The village of Milford, Illinois, located in Iroquois County, was incorporated March 3, 1874. Milford, literally meaning “Mill on the Ford,” is one of the oldest settlements in Iroquois County. The village’s earliest settlement was made on the banks of the Sugar Creek in spring of 1830. Milford is located in the southeastern part of the county and is bounded on the north by Belmont Township, on the east by Stockland Township, on the south by Lovejoy Township, and on the west by Ash Grove Township.
Harry S. Frame Sr. was an avid local historian from Milford who collected over 400 photographs featuring scenes of everyday life in the village from the late the 19th century through the early 20th century.… Read More
As the U.S. began to rebuild after the Civil War, the county experienced growth and a significant development in industry. From large factories to aspiring producers, there was an increase in production, and new goods and services were available to an expanding population at lower costs. To draw in new waves of consumers, all types of businesses and manufacturers sought out new modes of advertisement.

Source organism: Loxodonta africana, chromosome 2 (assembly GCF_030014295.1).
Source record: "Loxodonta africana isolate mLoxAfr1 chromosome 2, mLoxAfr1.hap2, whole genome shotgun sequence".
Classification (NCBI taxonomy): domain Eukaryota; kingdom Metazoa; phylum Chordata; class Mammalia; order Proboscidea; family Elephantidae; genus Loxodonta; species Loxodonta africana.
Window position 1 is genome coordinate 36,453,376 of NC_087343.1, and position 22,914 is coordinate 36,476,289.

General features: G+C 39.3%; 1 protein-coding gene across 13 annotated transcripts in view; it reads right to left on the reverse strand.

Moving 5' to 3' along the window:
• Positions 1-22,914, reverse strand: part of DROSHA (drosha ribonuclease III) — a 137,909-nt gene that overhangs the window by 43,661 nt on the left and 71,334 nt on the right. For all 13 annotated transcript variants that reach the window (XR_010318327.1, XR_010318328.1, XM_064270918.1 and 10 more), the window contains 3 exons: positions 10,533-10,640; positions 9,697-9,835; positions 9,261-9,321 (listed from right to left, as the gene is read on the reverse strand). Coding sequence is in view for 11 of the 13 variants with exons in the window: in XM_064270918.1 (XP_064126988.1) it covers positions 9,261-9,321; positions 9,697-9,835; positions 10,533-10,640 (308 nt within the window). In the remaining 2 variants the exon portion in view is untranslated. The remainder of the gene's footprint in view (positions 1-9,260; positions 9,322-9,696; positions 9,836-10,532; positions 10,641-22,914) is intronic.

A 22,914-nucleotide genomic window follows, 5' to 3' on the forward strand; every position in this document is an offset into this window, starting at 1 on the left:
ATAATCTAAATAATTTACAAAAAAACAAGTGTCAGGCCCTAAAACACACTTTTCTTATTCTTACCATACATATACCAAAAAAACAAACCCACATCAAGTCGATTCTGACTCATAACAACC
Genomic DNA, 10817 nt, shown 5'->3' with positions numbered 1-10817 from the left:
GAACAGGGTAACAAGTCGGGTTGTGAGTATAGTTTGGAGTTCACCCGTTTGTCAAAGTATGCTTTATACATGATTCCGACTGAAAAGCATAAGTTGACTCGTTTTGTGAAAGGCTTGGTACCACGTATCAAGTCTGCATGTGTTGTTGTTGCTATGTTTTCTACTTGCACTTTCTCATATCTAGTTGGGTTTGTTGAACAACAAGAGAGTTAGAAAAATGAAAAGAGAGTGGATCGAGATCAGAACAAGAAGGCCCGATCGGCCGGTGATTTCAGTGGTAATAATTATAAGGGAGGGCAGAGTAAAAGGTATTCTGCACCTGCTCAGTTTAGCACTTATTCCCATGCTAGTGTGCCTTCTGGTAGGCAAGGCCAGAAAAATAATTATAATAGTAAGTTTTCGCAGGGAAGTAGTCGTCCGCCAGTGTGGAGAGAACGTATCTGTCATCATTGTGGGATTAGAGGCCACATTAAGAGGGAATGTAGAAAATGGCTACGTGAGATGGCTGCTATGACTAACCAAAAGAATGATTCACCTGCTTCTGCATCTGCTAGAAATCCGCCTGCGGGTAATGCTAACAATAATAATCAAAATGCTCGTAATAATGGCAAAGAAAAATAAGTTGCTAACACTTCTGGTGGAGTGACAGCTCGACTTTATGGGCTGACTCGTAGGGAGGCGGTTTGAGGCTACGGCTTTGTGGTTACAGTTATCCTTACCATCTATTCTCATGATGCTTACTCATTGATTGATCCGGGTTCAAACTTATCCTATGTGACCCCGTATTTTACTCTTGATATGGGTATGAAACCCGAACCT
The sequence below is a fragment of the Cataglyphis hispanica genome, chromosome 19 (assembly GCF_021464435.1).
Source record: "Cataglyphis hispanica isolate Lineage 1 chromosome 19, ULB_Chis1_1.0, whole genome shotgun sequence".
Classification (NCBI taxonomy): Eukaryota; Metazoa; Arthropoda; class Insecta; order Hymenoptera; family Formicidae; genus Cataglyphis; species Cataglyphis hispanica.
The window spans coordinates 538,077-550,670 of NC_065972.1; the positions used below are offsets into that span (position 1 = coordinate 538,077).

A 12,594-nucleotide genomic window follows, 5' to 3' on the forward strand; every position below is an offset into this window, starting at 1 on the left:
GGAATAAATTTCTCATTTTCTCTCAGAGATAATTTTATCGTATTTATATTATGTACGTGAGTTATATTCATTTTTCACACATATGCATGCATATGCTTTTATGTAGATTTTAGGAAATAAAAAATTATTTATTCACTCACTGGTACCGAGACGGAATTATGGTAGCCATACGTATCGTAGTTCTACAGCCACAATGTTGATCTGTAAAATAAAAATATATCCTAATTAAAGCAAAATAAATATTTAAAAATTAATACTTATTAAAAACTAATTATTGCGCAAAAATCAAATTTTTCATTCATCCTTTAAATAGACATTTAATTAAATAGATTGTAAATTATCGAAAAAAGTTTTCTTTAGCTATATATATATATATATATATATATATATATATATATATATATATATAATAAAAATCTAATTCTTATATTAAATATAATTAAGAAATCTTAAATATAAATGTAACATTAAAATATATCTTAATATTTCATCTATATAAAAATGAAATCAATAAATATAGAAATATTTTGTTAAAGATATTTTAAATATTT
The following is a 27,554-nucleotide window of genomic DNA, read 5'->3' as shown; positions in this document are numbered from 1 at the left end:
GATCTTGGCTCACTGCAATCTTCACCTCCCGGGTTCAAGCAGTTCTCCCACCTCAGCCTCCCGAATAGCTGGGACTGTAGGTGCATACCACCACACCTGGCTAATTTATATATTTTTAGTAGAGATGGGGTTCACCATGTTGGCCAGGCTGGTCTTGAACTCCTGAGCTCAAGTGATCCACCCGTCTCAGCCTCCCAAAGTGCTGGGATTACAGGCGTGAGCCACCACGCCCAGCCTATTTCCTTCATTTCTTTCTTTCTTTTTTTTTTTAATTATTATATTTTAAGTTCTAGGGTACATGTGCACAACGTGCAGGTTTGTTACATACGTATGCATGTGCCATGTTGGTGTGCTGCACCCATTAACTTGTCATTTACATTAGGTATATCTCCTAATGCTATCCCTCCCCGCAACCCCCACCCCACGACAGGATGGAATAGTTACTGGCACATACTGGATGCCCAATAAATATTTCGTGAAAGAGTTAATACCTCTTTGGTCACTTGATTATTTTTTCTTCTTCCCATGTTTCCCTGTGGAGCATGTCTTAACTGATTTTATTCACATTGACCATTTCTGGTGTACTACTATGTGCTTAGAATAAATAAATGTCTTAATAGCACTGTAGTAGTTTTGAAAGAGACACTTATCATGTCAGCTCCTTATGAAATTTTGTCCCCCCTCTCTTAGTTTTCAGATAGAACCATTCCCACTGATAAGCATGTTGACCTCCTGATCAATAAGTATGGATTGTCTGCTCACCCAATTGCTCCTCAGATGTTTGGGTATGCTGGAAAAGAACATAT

One of these methods was with business postal cards or trade cards, which were small pasteboard cards with the company’s name, address, and information. Some of these incorporated colors or an image to better catch buyers’ eyes.… Read More
This month the IHLC opened Here I Have Lived: Recreating the Land of Lincoln, an exhibit that explores the histories of two historic Lincoln sites: Lincoln’s New Salem State Historic Site and Lincoln Home National Historic Site. Read about senior undergraduate student Austin Justice’s experience and insights researching and curating this exhibit.
How did the idea for this exhibit come about?
As a native of southeastern Kentucky, I often get the question “how did you end up here?” Part of my answer is that my interest in history growing up spurred several family visits to sites around Central Illinois like New Salem, the Mt.… Read More
The first official cemetery established for Springfield residents was the City Graveyard, four acres of land donated by Elijah Iles in the 1820s. Around 1830 John Hutchinson laid out a tract of six more acres adjoining the City Graveyard to the west. For many years, Hutchinson’s Cemetery was the primary burial ground for Springfield, located five blocks west of the State Capitol.
In June 1855, Charles H. Lanphier, a member of the Springfield City Council, advocated for the purchase of seventeen additional acres of land north of Springfield to establish a new municipal cemetery outside of the city. The city’s growth, sanitation issues, noise pollution, and need for more burial space all contributed to this demand.… Read More